Before you get all bent out of shape as you crack your knuckles in preparation to disagree with me, this is not about race, or creed, or politics or religion. This has nothing to do with private, public or home schools, or if certain practices set certain kids on unmistakable paths to the penitentiary (an issue I’m not negating for those of you that have already stopped reading and are preparing to respond to just that sentence.) This is about you and that tiny human in your house.
When I was a classroom educator, I had a great opportunity to come across my fair share of tiny humans (and big ones too). When my kids were finally born, I promised myself I wouldn’t make the same mistake that I saw many parents make about their children: idolization.
It never failed, there was always that one parent that would come into my room and rave about how amazing their kid was, how awesome all his or her ideas were, and how they were the perfect tiny person to ever be born to the existence of tiny people. Because I was a theatre teacher, parents would often tell me “Oh, Jane is going to be perfect for your class because she is drama;” which, by the way, was always the first red flag. Sure enough, after mom or dad would leave the school, Jane certainly was “drama.” In fact, she rivaled any episode of any reality TV show involving husbandless housewives. And of course when she wouldn’t get her way in my class (because I’m not the one) I’d get the expected visit from mom or dad.
I don’t think you’re recognizing Jane’s talents. Jane says you’re mean to her.
Jane is upset because she didn’t get the lead role.
Jane deserves the lead role.
She doesn’t follow directions, she’s mean to everyone in class, she doesn’t work well with others, and she had a terrible audition.
Well, she’s used to doing her own productions and not having to audition.
This isn’t her theatre; it’s mine. Plus with her behavior issues, I’m not leaving her backstage.
SHE’S NOT LIKE THIS AT HOME!
That line would always echo in my brain. “She’s not like this at home. He’s not like this at home.” If I had a dollar for every time I heard a parent say that to an authority figure, I’d….well, I’d have a good bit of money.
Proclaiming that your kid is “not like this at home,” is the greatest lie any parent could ever tell about their kid. Face it, your kid is a jerk and you know it. The fact that you insist on blaming the teacher, or the school system, is your way of copping out. There, I said it.
Be honest. When you sent your kid to school, you sent them with the expectation that they would be able to wade through all of the things you couldn’t deal with at home. Every single thing your kid does at your house, directly translates to what they won’t or will do at school. Here’s a chart…because people like charts:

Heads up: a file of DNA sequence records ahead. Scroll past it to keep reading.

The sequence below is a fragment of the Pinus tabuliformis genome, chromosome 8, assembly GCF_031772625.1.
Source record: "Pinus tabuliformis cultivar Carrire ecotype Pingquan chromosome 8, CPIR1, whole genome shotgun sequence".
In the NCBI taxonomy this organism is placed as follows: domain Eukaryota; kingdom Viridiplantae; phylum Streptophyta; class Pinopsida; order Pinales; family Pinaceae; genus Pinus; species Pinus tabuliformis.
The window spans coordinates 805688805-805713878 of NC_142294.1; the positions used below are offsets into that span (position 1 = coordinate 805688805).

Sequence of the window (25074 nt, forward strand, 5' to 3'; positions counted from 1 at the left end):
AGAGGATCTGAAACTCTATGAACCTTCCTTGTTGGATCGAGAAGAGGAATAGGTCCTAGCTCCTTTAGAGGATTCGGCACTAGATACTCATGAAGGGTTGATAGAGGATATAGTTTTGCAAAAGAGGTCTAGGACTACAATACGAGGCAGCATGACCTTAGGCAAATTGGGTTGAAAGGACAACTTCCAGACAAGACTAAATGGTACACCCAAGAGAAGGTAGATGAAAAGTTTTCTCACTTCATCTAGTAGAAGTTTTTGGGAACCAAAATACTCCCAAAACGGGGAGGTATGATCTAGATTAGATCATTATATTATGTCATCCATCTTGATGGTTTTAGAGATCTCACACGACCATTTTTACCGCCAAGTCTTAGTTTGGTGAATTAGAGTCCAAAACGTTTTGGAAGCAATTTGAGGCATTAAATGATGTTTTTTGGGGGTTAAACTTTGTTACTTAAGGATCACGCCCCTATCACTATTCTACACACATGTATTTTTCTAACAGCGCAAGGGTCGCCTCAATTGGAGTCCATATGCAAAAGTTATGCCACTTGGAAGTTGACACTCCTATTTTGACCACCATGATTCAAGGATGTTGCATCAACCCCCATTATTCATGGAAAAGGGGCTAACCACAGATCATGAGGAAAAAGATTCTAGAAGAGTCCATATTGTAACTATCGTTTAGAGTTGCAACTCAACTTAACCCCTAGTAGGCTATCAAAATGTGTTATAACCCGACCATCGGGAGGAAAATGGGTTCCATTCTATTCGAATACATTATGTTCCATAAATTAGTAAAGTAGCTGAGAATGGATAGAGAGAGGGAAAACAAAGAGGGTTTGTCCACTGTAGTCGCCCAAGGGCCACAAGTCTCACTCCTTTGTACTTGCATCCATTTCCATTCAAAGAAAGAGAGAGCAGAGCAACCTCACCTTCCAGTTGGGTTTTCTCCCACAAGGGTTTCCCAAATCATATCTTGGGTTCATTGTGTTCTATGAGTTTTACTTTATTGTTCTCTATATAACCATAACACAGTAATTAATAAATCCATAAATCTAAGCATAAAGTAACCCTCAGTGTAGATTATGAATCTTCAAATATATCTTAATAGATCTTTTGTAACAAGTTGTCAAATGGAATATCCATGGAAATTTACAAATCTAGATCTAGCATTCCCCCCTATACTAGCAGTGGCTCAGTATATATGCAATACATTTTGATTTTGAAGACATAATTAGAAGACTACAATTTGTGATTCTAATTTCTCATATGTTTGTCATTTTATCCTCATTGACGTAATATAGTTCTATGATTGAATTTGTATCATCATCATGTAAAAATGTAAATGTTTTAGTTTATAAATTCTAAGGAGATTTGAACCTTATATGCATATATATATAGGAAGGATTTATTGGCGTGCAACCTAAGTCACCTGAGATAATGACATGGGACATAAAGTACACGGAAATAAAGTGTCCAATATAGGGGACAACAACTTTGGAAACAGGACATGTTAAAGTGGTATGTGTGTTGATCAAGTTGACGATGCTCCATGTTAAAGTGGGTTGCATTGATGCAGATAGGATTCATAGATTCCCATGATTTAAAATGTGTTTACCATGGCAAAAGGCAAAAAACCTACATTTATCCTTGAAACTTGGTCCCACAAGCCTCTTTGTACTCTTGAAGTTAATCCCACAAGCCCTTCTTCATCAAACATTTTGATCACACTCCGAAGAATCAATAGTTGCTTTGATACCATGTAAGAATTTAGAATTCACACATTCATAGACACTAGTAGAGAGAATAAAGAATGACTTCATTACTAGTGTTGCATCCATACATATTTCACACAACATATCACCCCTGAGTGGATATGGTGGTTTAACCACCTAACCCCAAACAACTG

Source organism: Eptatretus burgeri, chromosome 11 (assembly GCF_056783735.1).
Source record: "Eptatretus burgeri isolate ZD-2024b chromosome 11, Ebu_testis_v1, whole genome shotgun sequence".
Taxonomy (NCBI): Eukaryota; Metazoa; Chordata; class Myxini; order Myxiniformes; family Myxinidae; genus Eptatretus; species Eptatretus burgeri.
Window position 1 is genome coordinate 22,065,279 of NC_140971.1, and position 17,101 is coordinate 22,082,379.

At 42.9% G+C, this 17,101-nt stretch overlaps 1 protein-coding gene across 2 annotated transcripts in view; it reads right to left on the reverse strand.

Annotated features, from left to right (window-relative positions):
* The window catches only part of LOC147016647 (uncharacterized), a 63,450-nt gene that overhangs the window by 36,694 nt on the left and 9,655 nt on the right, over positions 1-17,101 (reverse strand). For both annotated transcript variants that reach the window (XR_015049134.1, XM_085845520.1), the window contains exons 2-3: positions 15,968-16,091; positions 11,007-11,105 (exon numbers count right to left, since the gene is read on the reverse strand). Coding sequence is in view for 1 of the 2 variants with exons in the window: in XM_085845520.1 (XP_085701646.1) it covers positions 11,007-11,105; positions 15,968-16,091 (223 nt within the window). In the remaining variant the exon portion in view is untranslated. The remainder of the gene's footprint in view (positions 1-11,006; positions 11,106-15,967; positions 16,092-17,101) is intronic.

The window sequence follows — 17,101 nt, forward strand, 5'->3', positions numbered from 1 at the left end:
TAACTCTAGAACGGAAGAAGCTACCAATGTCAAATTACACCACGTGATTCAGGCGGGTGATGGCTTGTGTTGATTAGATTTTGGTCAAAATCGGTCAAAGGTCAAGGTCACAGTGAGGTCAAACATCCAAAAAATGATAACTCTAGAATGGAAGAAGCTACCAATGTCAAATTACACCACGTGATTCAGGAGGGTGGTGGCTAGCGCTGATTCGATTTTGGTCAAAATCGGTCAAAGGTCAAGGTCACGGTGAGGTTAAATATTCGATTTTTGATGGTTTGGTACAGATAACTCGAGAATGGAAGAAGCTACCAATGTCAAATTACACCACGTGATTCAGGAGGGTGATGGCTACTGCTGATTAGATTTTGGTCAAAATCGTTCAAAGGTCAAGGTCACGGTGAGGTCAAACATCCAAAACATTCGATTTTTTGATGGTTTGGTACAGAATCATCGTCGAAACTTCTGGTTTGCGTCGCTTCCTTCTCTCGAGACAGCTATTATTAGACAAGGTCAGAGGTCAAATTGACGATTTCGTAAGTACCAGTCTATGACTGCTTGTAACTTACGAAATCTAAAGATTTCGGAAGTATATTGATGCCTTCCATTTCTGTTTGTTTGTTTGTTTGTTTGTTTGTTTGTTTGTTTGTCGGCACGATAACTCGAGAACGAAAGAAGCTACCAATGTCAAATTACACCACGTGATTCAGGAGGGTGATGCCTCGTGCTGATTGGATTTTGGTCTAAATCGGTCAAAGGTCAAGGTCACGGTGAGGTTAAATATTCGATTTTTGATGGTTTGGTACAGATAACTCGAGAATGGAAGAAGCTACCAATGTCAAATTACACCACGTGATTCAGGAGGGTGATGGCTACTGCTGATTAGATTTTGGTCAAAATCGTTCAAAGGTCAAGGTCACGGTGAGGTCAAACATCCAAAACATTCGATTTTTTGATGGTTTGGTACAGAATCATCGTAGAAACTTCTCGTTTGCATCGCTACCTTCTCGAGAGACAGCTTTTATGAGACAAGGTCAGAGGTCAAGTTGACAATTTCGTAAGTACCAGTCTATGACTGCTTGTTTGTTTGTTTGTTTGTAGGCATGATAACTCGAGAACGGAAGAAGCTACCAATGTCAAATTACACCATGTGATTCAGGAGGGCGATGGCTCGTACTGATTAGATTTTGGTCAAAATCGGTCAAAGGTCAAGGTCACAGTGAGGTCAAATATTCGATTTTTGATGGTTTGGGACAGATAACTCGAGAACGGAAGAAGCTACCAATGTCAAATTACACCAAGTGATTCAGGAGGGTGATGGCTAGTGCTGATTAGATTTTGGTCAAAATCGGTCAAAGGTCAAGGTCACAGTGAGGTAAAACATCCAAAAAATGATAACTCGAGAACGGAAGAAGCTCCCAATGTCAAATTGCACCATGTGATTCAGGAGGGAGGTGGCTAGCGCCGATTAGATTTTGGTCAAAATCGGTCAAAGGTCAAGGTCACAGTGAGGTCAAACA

|THEM AT HOME||THEM AT SCHOOL|
|Not staying seated during dinner||Not staying seated during Math|
|Interrupting you during important phone conversations||Disrupting the teacher during lessons|
|Tormenting their siblings and or pets without correction||Tormenting/Bullying their classmates|
|Spazzing out after being told to do something they don’t want to do.||Acting out after being disciplined by the teacher.|
|Not finishing their chores||Not finishing their work|
|Lying about small things||Lying to you about what the teacher is doing to them|
|Argue back and forth with you about what they should do.||Argue with the teacher about what they should do|
And under the guise of “wanting your child to be free” or “wanting your child to feel like they matter,” you let them get away with all of the left column; essentially creating a plain old fashioned, entitled jerk.
Are you mad yet? Are you accusing me of “parent shaming?” *shrug*
Somewhere, my generation started giving our kids too many trophies, too many choices, too few boundaries, and not enough criticism. We convinced ourselves that our parents did such a horrible job on us, that we must right their wrongs by sending our jerk tiny humans to school. And when the school genuinely (and I mean genuinely) tells you “Hey, your kid is really out of line almost every moment they’re here.” You scoff at their assessment, bristle at their recommendations, and accuse them of not understanding your precious angel. You storm the school board when the school tries to tell you that there’s nothing they can do. And you call news stations when the school files paperwork against your child because he’s abusive toward his other classmates and teachers. How dare they not figure out a way to teach this gorgeous, gifted cherub that leaves your house every day.
And it’s the bus driver’s fault
And the teacher’s fault
And the teacher’s aide’s fault
And the principal’s fault
And because they don’t cater to the very specific needs of your child, that outrageously outweigh all the other needs of the other 24 children in their class, you declare on social media that the education system is failing “our kids.”
And of course others agree with you…because their kids are jerks too.
It’s not the system, it’s you. It’s been you. Every morning when you put your tiny human on the bus, or drop them off in car-line, you secretly pray that they have a better day at school than they did at home…and they won’t.
Your kid’s teacher isn’t a magician. The school principal isn’t Dumbledore. And sooner or later you’re going to need to come to terms with the fact that the tiny human in your house, though a miracle, is a tiny terrorist.
So, at the next parent/teacher conference, when the teacher tells you about your kid, refrain from using that phrase,“They aren’t like this at home.”
Yes. They. Are. Free yourself from that lie.
Then be a parent, and do something about it.
How’s that for coming off of hiatus?
You know I’m right.